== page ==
“It would be a question of the utmost public concern if an undercover officer were effectively permitted to operate without justification, authorisation or oversight in Ireland.”
Handling of ‘Rape Tape’ criticised
Academics complain to Garda Ombudsman about ‘aggressive’ procedures used
A group of academics from National University of Maynooth (NUIM) have sent a statement to the Garda Síochána Ombudsman Commission (GSOC) strongly criticising the handling of the ongoing investigation into the so-called Corrib garda rape-tape incident, which occurred just over a year ago.
The academics, who are members of staff at the Adult and Community Education and the Sociology departments at NUIM, argued that “from the outset” the commission treated their student, Ms Jerrie Ann Sullivan, one of the women at the centre of the rape-tape, as “the perpetrator rather than the victim” in the situation.
Ms Sullivan was one of the women involved in the incident, first reported in The Mayo News in April 2011, where Gardaí inadvertently taped themselves joking about raping female protestors they had just arrested at the Corrib Gas site in north Mayo.
The academics state: “She (Ms Sullivan) has been subjected to lengthy and aggressive questioning, in one case up to four and a half hours, and forced to take on substantial legal costs as a result.”
Claiming that “[much] misleading information has been published about the incident” they cite the Minister for Justice Alan Shatter’s remarks, about the tape being tampered with, in the wake of the interim report last July, as a pithy example.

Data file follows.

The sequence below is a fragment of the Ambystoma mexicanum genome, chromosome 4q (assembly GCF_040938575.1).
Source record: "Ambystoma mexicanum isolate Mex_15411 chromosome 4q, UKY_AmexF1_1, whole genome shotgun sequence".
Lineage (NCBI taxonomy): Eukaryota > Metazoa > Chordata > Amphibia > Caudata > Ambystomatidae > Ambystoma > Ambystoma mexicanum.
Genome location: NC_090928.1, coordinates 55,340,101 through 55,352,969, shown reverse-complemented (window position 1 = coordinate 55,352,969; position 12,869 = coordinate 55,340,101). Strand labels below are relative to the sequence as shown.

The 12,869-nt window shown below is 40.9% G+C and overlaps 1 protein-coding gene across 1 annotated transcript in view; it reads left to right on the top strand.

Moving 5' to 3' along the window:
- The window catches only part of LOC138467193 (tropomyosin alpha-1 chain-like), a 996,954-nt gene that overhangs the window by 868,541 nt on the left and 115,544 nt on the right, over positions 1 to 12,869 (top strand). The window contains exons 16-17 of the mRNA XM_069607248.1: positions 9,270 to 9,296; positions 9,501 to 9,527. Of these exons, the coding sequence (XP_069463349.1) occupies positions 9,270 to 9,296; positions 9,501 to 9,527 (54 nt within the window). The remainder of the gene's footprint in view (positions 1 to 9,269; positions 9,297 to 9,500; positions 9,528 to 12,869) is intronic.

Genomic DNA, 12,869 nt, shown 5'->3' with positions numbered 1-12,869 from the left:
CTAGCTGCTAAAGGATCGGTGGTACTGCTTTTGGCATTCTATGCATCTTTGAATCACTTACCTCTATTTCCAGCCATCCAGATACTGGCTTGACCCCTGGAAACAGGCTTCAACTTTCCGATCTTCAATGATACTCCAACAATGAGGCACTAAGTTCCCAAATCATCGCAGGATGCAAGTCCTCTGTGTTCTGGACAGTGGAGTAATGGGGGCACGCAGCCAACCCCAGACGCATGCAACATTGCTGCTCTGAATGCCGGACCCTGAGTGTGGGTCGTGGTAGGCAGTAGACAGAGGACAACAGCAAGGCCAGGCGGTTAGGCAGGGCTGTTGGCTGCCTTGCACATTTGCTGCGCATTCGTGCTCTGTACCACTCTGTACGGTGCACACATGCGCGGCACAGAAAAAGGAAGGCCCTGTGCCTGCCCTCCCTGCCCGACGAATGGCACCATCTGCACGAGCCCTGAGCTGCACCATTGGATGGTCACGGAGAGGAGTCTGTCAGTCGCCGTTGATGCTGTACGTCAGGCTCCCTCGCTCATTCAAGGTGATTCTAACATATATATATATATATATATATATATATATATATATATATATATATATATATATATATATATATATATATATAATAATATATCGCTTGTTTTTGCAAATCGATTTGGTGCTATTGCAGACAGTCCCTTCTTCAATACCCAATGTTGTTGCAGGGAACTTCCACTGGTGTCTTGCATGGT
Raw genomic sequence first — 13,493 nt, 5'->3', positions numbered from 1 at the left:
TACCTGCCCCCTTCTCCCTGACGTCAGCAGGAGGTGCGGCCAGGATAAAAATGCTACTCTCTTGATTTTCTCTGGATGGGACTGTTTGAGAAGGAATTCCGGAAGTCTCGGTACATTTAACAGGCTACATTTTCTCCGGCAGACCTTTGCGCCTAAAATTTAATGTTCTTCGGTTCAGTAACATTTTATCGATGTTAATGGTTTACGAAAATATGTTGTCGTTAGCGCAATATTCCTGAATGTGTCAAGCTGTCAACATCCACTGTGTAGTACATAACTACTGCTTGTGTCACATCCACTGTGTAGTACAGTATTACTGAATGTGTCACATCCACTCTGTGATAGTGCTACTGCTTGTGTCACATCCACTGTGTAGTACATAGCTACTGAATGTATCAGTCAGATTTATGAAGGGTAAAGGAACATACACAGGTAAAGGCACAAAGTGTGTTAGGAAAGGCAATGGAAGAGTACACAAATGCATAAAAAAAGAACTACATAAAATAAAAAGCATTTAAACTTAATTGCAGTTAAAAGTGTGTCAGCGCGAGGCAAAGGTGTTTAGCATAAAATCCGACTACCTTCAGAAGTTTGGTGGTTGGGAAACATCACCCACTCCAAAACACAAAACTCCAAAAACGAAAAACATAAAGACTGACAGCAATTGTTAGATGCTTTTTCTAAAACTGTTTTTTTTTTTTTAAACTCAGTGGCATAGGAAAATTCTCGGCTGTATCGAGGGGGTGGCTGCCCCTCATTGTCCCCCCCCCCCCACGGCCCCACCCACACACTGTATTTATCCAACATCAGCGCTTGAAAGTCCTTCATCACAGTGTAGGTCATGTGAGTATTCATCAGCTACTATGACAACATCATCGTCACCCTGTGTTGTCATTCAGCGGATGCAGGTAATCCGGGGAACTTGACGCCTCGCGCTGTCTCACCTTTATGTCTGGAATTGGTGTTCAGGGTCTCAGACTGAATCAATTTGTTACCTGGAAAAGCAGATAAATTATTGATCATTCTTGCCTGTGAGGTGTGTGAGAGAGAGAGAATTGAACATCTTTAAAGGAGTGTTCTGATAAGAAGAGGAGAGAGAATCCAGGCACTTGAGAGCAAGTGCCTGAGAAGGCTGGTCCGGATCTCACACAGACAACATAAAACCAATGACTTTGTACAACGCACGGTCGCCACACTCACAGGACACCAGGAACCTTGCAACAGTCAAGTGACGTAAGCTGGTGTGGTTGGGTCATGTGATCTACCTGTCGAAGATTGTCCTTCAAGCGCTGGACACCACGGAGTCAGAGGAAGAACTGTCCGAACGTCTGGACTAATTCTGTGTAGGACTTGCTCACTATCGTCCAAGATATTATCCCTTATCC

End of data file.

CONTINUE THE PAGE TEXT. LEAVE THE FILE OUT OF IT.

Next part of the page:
They explain that repeated attempts were made by academics to negotiate the deletion of other confidential research data, in line with the university’s research ethics principles. These files were recorded separately and some time earlier by Ms Sullivan on the video camera.
They also note that two members of NUIM staff were branded as “suspects” and threatened with possible criminal prosecutions because of “tampering with evidence”.
“Throughout the process, the Ombudsman Commission has shown no ability to understand the researcher’s duty of confidentiality or the workings of modern video cameras. Their attitudes to the victims has been consistently hostile, recalling past treatment of the victims of sexual violence. Similarily, their treatment of NUIM academics has consisted of hostile questioning, demands for instant responses and threats of legal action.”
Reiterating their support for Ms Sullivan, they conclude that she is “a highly courageous and intelligent individual who has stood up for her ethical duty as a researcher as well as her principles as a citizen, at substantial personal cost.”
A spokesman for the commission confirmed yesterday (Monday) that its report into the incident is due to be published next Monday.
The spokesman said the commission was making no response to the statement from the academics or to a Shell to Sea statement, to which the NUIM document was appended.
However, he did say these documents were “very timely since the commission’s report was due to be published next week”.
Last December the Broadcasting Authority’s of Ireland upheld complaints about RTÉ’s television reporting of the commission’s interim report. The report confirmed that the tape had recorded gardaí joking about raping the women if they refused to give their names. The two women, who had engaged in an on-road protest earlier, were not in the garda car when the offending jokes were made. The interim report found no evidence of a criminal offence having been committed by gardaí and no evidence of a breach of discipline.
The signatories to the statement sent to GSOC were: Dr Bríd Connolly, Dept. of Adult and Community Education, Dr Laurence Cox, Dept. of Sociology, Mr Tony Cunningham, Dept. of Sociology, Mr Fergal Finnegan, Dept. of Adult and Community Education, Dr Bernie Grummell, Dept. of Adult and Community Education, Dr Michael Murray, Dept. of Adult and Community Education, Dr Theresa O’Keefe, Dept. of Sociology.
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